I've tried listening to other musics, and have come to the conclusion that for the most part, simpler is better when it comes to music. And while the Pop genre may have become more 'generic'... but then again, music is also far more diverse now because of a whole lot more genres. There is FAR more musical diversity now there there's been in the past... forever, really.

The proliferation of four-chord music is the same reason for the high-key "Teal and Orange" color-correction abuse in visual media - images using those colors have been proven over the years to have the biggest, most memorable effect on people. Likewise, restricting a song to just the four most contrasting chords that sound good together, or also possible with just five notes from the scale have proven to stick in people's minds for the longest time. The most prolific songwriter of all time (Before the Beatles put him out of business by writing their own songs - he was the guy behind Elvis Presley's hits) noted that a song with simple chords and lyrics simple enough for a five-year-old to follow has a high chance of being a hit.

How many people can bother to listen to the entirety of the 1812 overture, instead of skipping to the most simple, memorable part?

Maybe that partly explains why driving around with friends blasting shitty pop music my ears actually start to hurt and I lose hearing

Pop music in general has been pretty goddamn awful for at least the last 20 years. It seems to get more awful and generic with every passing year.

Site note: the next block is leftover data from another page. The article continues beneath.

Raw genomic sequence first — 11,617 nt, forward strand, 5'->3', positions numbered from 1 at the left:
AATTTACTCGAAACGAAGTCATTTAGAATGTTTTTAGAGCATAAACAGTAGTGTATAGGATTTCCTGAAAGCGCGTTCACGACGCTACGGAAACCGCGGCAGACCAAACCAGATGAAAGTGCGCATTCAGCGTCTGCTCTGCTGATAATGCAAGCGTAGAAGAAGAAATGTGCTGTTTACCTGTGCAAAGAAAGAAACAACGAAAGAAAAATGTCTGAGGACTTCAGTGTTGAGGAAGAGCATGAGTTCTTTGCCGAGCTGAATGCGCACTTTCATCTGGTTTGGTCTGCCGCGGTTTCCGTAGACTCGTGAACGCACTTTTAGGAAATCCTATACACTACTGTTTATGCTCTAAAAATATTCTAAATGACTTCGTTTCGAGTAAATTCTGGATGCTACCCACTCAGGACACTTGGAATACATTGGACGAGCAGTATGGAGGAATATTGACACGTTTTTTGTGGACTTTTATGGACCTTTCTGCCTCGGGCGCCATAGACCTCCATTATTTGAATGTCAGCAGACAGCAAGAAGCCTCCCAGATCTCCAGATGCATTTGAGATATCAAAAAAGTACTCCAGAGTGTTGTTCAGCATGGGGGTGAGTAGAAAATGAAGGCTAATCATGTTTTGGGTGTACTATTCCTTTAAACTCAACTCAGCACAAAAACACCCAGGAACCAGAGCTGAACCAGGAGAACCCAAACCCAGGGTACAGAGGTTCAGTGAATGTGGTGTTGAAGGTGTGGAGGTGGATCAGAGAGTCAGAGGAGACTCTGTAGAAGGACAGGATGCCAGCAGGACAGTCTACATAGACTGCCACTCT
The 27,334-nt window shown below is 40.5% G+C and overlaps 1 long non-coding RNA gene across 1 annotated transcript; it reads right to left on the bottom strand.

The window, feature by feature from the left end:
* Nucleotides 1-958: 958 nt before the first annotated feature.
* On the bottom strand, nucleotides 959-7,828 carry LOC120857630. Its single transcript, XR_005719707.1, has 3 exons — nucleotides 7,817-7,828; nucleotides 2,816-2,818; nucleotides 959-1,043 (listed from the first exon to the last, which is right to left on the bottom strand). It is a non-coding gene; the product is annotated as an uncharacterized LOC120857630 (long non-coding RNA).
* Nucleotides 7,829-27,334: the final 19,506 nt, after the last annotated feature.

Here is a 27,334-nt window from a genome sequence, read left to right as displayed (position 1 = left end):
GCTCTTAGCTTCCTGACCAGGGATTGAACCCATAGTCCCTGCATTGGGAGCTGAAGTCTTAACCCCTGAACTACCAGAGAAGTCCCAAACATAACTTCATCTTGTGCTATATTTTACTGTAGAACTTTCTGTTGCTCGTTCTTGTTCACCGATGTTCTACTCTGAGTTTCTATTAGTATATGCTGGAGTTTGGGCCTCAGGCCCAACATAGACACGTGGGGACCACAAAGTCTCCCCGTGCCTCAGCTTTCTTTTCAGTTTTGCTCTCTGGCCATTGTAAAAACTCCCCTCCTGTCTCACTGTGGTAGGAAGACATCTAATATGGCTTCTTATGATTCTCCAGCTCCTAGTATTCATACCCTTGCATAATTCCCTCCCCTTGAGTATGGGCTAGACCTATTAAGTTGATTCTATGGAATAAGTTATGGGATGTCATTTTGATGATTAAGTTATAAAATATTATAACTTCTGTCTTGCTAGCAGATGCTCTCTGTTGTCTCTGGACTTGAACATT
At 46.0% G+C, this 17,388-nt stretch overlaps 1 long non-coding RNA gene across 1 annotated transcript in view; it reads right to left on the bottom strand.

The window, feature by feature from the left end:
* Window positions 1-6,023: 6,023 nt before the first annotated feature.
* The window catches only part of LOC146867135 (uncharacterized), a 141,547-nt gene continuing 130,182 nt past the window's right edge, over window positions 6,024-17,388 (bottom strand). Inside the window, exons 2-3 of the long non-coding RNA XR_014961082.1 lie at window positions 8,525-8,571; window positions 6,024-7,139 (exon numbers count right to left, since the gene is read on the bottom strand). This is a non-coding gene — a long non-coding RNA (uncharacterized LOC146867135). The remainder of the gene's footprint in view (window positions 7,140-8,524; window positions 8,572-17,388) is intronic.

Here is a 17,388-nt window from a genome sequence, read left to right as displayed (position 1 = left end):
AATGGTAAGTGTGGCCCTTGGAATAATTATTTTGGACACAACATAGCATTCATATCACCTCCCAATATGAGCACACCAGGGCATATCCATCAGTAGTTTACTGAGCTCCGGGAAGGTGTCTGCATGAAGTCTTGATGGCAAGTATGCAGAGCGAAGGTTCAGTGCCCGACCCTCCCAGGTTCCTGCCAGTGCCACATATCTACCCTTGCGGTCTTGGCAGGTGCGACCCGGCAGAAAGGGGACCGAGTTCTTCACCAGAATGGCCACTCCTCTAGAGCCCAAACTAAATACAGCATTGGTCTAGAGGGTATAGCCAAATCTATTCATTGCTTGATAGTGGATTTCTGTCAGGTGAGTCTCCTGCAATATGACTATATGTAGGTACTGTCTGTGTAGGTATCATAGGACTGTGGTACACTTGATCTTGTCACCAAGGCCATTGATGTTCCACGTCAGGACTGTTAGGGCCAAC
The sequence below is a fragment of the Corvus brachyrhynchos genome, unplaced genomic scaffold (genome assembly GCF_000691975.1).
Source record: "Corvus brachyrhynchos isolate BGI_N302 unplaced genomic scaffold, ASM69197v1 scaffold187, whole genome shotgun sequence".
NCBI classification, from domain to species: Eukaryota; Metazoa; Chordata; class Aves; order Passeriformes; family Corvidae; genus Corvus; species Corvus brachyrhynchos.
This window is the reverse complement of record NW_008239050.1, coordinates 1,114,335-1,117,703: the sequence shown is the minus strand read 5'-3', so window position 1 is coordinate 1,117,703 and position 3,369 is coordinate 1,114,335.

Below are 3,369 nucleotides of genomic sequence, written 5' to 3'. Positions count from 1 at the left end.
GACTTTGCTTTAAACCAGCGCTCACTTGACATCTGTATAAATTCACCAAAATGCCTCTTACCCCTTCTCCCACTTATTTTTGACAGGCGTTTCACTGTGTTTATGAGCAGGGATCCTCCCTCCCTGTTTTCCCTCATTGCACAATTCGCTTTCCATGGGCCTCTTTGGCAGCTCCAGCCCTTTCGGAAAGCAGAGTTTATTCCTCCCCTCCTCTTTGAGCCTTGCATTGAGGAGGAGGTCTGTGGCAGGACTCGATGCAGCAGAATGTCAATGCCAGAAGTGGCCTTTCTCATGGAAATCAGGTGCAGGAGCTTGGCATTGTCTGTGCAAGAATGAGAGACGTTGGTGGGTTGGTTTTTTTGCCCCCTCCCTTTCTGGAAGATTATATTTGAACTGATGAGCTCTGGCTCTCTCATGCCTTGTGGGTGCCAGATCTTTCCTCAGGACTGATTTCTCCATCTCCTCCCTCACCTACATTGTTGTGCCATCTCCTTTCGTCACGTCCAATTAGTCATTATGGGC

Thank god I'm a metalhead.

Thank god pop is becoming a smaller and smaller part of the landscape with time. Sure the radio is as diverse as a Sufjan Stevens concert but literally every other aspect of music right now is more diverse than it's ever been. Got a favorite genre? It's probably still going very strong right now. Good news for shoegaze fans like me because that 1989-1993 run just wasn't enough.

dagens24:
Wrong. More complex and/or unique melodies and chords does NOT make a song better.

I don't think they mean within each song, I think they mean comparing different songs to each other of each year. As in every song of recent years are trying to sound like each other, yet louder.

But is this is inevitable with a music genre as artistically bankrupt to define itself as "pop(ular) music"? It will not try to approach a particular theme, just try to be as much like what everyone else is doing, popular. Was was a category has become theme in itself, it's like a snake eating its own tail.